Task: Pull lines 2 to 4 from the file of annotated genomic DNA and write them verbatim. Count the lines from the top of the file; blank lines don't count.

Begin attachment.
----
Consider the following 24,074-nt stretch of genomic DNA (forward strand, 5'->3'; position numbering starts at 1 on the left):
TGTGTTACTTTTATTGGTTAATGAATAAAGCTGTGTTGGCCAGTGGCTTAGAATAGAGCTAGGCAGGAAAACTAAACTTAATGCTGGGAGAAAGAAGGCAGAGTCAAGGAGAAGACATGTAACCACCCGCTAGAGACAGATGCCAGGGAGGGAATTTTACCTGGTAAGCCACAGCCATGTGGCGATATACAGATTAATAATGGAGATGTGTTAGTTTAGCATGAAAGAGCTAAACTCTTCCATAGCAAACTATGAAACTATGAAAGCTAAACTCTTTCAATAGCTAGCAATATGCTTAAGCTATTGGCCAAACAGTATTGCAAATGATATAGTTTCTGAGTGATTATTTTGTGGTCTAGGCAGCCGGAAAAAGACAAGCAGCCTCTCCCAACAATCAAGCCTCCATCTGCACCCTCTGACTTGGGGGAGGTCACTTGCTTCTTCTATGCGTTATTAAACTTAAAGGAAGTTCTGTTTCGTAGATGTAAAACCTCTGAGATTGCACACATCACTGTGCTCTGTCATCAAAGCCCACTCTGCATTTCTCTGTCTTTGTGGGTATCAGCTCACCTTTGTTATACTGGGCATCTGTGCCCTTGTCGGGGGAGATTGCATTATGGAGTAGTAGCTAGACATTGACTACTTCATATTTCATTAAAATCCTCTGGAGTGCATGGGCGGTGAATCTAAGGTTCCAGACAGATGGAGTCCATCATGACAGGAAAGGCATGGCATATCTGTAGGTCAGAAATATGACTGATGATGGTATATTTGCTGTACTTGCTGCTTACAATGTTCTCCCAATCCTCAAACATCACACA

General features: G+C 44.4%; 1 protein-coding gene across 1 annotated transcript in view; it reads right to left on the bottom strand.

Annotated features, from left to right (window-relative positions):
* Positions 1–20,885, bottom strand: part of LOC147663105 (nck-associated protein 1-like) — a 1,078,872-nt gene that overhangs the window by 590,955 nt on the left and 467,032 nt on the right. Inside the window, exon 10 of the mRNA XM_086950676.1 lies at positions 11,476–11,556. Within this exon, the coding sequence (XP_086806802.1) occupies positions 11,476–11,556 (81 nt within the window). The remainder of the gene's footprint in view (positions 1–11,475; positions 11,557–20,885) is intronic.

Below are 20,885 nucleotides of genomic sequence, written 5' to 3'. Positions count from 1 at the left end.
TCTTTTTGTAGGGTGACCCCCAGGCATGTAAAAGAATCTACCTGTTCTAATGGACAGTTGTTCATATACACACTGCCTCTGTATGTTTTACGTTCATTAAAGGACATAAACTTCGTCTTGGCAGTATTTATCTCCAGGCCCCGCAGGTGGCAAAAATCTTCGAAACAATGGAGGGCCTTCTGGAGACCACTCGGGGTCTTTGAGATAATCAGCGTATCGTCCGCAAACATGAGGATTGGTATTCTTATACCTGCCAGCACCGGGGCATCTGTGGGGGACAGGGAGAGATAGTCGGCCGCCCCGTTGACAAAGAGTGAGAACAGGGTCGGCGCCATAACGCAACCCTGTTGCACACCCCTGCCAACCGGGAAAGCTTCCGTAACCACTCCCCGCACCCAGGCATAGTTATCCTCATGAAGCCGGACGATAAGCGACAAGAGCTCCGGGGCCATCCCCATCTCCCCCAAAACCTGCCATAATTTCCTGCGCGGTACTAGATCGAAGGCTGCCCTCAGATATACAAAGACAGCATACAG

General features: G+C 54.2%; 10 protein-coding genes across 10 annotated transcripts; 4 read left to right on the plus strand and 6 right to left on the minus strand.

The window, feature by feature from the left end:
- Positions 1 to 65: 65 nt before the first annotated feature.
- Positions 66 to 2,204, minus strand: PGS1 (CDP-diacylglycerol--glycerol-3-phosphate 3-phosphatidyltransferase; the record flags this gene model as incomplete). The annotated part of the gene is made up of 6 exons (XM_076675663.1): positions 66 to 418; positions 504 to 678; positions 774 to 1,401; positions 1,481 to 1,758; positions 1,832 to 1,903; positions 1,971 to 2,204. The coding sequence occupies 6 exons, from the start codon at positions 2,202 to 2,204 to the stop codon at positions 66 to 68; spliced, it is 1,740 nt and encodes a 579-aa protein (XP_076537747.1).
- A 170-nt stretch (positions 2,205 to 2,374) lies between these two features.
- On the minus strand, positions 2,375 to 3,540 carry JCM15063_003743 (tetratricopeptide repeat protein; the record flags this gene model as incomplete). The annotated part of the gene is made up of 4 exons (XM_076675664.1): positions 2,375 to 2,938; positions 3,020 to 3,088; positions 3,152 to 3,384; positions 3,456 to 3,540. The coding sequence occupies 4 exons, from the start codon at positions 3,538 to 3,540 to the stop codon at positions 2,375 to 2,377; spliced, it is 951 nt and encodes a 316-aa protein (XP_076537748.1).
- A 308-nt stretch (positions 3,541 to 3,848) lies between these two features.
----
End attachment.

TGTGTTACTTTTATTGGTTAATGAATAAAGCTGTGTTGGCCAGTGGCTTAGAATAGAGCTAGGCAGGAAAACTAAACTTAATGCTGGGAGAAAGAAGGCAGAGTCAAGGAGAAGACATGTAACCACCCGCTAGAGACAGATGCCAGGGAGGGAATTTTACCTGGTAAGCCACAGCCATGTGGCGATATACAGATTAATAATGGAGATGTGTTAGTTTAGCATGAAAGAGCTAAACTCTTCCATAGCAAACTATGAAACTATGAAAGCTAAACTCTTTCAATAGCTAGCAATATGCTTAAGCTATTGGCCAAACAGTATTGCAAATGATATAGTTTCTGAGTGATTATTTTGTGGTCTAGGCAGCCGGAAAAAGACAAGCAGCCTCTCCCAACAATCAAGCCTCCATCTGCACCCTCTGACTTGGGGGAGGTCACTTGCTTCTTCTATGCGTTATTAAACTTAAAGGAAGTTCTGTTTCGTAGATGTAAAACCTCTGAGATTGCACACATCACTGTGCTCTGTCATCAAAGCCCACTCTGCATTTCTCTGTCTTTGTGGGTATCAGCTCACCTTTGTTATACTGGGCATCTGTGCCCTTGTCGGGGGAGATTGCATTATGGAGTAGTAGCTAGACATTGACTACTTCATATTTCATTAAAATCCTCTGGAGTGCATGGGCGGTGAATCTAAGGTTCCAGACAGATGGAGTCCATCATGACAGGAAAGGCATGGCATATCTGTAGGTCAGAAATATGACTGATGATGGTATATTTGCTGTACTTGCTGCTTACAATGTTCTCCCAATCCTCAAACATCACACA

General features: G+C 44.4%; 1 protein-coding gene across 1 annotated transcript in view; it reads right to left on the bottom strand.

Annotated features, from left to right (window-relative positions):